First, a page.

CityLegs


" … feeling about half the man I fondly remembered that I used to be."

In cities, people live on sidewalks. In suburbs, cars. When not on sidewalks, city people might hop a bus or the subway, sometimes even grab an Uber between neighborhoods, exiting onto yet another sidewalk again. In suburbs, it's cars all the way down. When the suburban visits the city, they drive their car, which they are shackled to for the duration of the trip. Should the suburban find themselves fortunate enough to find a place to park their car, they also find good reason to grumble about the price for parking, then still find themselves shackled to wherever they parked the damned thing, carefully monitoring how far they've wandered lest they find themselves cut off from their hasty escape. City people develop CityLegs, ones accustomed to a twelve block stroll. Suburbanites might notice blisters forming on their feet after four or five blocks. And the blocks seem so big, littered with distractions, shops for every faction living there; with curious customs. The proprietor might want to chat. What should a puzzled suburbanite think of that?

The urban/rural divide isn't a simple six of one versus a half dozen of another. It's long division, requiring some heavy lifting to carry remainders across columns separated by wholly different dimensions.
Urbanites seem curiously parochial to their country cousins who presume their rural counterparts inexperienced. Their paths rarely bisect day to day and each would prefer to keep this situation exactly that way. There's a comforting and empowering anonymity in the city for those who know their way around there and a disturbing isolating loneliness for those who do not. Cities measure distances in minutes, employing a calculus that makes no sense when calculating country miles. Cities sense when to stay indoors, when the rush might simply subsume them. The rural visitor can get stuck in rush traffic at two o'clock in the morning, and never forgets the indignity.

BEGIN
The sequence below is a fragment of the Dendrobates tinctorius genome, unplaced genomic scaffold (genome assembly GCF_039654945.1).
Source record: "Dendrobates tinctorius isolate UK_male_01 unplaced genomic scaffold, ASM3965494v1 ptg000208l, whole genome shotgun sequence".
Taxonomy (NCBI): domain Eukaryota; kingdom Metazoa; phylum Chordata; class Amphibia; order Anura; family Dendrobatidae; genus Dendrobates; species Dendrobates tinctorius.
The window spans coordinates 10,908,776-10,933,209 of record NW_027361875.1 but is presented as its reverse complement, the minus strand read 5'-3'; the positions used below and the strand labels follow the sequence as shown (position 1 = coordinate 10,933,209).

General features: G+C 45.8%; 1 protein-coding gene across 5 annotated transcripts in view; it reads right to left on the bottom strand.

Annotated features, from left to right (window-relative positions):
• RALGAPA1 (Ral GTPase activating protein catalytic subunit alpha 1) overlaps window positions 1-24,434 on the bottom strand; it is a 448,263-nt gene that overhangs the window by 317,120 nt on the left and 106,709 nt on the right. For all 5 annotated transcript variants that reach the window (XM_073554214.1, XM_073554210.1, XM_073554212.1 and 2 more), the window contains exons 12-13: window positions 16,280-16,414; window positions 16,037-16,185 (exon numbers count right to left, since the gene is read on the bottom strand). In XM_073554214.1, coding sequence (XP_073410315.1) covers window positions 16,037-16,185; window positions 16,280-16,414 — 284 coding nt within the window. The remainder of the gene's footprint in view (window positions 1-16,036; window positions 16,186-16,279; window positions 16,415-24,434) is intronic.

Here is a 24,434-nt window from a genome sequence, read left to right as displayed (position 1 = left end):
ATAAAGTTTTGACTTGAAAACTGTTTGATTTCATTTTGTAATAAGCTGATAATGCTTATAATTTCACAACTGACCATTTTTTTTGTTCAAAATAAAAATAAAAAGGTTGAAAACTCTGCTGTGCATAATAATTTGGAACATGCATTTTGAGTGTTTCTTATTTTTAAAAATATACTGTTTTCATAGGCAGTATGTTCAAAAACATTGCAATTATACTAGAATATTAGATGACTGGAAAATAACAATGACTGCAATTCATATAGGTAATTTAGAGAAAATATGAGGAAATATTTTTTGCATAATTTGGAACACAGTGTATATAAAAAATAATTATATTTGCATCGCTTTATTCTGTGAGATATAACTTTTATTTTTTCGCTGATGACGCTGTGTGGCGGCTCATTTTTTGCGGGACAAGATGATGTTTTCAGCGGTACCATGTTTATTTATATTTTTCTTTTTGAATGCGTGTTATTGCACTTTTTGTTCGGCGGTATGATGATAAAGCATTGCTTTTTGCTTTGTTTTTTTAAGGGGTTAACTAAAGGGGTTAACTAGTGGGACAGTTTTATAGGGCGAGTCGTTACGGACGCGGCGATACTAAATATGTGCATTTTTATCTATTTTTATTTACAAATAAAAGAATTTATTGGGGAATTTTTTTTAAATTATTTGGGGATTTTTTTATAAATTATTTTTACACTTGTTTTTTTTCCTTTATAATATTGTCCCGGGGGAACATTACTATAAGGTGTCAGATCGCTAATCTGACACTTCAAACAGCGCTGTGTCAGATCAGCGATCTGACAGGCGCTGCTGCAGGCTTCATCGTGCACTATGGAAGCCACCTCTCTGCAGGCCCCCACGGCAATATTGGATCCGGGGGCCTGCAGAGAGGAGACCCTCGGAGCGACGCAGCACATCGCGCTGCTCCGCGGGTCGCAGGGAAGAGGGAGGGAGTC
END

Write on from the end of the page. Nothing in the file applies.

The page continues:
One way streets abut into two ways. Lanes disappear. For the flat-dweller, these complications complicate nothing at all, comprising a form of performance art witnessed from the secure distance of an adjoining sidewalk while confidently perched upon CityLegs. Parallel parking under the annoyed gaze of fifty competing drivers serves as urban street theater to those hoofing it home where car keys either dangle unused from a peg over the kitchen counter or do not exist at all. The suburban visitor digs for quarters, appalled at how few parking minutes one buys these days. They remember when.

I once had CityLegs. I walked across town or hopped the shuttle heading down that way. I calculated clever shortcuts unbothered by the uncaring traffic zooming around me. Those legs knew when it was safe to jaywalk in the middle of which block and when to wait for the walk light before attempting to cross. Their pace matched that of a walking horse with my whole world comfortably accessible without even a hint of a race to get there or back again. I knew the maze so needed no admission to any rat race. The journey became the reward, the reward not self-sufficiency but an undeniable and reassuring co-dependency. I would be toast without the bodega man's thoughtful foresight or the unbidden kindnesses of absolute strangers. I carried cash rather than credit cards and found time to stop for a cup and a little contemplation. I'd read that morning's New York Times.

In the 'burbs, nobody walks because there's no place to walk to. Half the streets don't even sport sidewalks, some hardly have verges, walkers considered an indecent obstruction to decent traffic flow. Those who use their legs jog or walk the family dog, both activities intended to progress no further than back to their point of origin, hardly wiser for the hike. Both seem self-obsessed, serving themselves, nodding in vague recognition to nobody in passing, passing exactly nobody along the way. On Saturday morning, The Muse out of town, I decided to drive downtown for breakfast. The unfamiliar streets confused me. Parking confounded me at first. Finally finding an open space after deserving that honk I received for an awkward lane change, I filled up the armless bandit and hiked back to that greasy spoon. Inside, a milling crowd consumed every square inch of the entryway. I quickly calculated that I might spend half my day waiting for a table in a room utterly consumed with deafening noise. I slipped back onto the sidewalk, attempting to walk away as if I still had my CityLegs. I stumbled, a certain tell that I didn't know my way around there very well. I fled back to my car, forfeiting my parking quarters for a scant five minute hike, feeling simply damned. I hardly got lost at all leaving the urban core. I continued my morning chores without the meal I'd planned, feeling about half the man I fondly remembered that I used to be.

©2018 by David A. Schmaltz - all rights reserved









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